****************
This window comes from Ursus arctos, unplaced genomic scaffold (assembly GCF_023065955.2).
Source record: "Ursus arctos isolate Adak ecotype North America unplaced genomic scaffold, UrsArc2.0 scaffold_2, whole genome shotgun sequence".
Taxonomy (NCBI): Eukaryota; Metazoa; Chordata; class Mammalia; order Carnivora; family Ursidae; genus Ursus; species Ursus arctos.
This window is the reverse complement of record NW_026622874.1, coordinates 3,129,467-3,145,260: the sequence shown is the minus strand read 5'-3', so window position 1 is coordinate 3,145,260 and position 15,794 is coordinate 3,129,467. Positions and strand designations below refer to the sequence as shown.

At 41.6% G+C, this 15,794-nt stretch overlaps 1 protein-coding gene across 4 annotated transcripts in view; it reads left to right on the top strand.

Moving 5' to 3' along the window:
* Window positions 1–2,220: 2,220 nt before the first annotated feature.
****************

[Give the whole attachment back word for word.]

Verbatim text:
This window comes from Ursus arctos, unplaced genomic scaffold (assembly GCF_023065955.2).
Source record: "Ursus arctos isolate Adak ecotype North America unplaced genomic scaffold, UrsArc2.0 scaffold_2, whole genome shotgun sequence".
Taxonomy (NCBI): Eukaryota; Metazoa; Chordata; class Mammalia; order Carnivora; family Ursidae; genus Ursus; species Ursus arctos.
This window is the reverse complement of record NW_026622874.1, coordinates 3,129,467-3,145,260: the sequence shown is the minus strand read 5'-3', so window position 1 is coordinate 3,145,260 and position 15,794 is coordinate 3,129,467. Positions and strand designations below refer to the sequence as shown.

At 41.6% G+C, this 15,794-nt stretch overlaps 1 protein-coding gene across 4 annotated transcripts in view; it reads left to right on the top strand.

Moving 5' to 3' along the window:
* Window positions 1–2,220: 2,220 nt before the first annotated feature.